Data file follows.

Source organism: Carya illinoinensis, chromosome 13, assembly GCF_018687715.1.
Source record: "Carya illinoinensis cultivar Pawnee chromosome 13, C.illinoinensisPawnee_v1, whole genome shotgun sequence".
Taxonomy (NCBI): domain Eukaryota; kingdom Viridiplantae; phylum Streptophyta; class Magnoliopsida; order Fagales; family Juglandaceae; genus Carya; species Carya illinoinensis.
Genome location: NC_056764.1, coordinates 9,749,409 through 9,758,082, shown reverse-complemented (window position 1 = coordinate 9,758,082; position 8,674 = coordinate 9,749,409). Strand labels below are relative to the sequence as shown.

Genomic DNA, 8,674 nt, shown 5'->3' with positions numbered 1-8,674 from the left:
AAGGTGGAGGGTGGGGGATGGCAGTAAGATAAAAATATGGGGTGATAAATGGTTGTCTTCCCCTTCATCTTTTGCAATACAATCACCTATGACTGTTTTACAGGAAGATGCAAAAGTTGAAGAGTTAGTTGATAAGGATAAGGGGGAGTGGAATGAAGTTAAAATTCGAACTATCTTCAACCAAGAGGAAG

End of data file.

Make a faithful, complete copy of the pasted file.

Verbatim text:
Source organism: Carya illinoinensis, chromosome 13, assembly GCF_018687715.1.
Source record: "Carya illinoinensis cultivar Pawnee chromosome 13, C.illinoinensisPawnee_v1, whole genome shotgun sequence".
Taxonomy (NCBI): domain Eukaryota; kingdom Viridiplantae; phylum Streptophyta; class Magnoliopsida; order Fagales; family Juglandaceae; genus Carya; species Carya illinoinensis.
Genome location: NC_056764.1, coordinates 9,749,409 through 9,758,082, shown reverse-complemented (window position 1 = coordinate 9,758,082; position 8,674 = coordinate 9,749,409). Strand labels below are relative to the sequence as shown.

Genomic DNA, 8,674 nt, shown 5'->3' with positions numbered 1-8,674 from the left:
AAGGTGGAGGGTGGGGGATGGCAGTAAGATAAAAATATGGGGTGATAAATGGTTGTCTTCCCCTTCATCTTTTGCAATACAATCACCTATGACTGTTTTACAGGAAGATGCAAAAGTTGAAGAGTTAGTTGATAAGGATAAGGGGGAGTGGAATGAAGTTAAAATTCGAACTATCTTCAACCAAGAGGAAG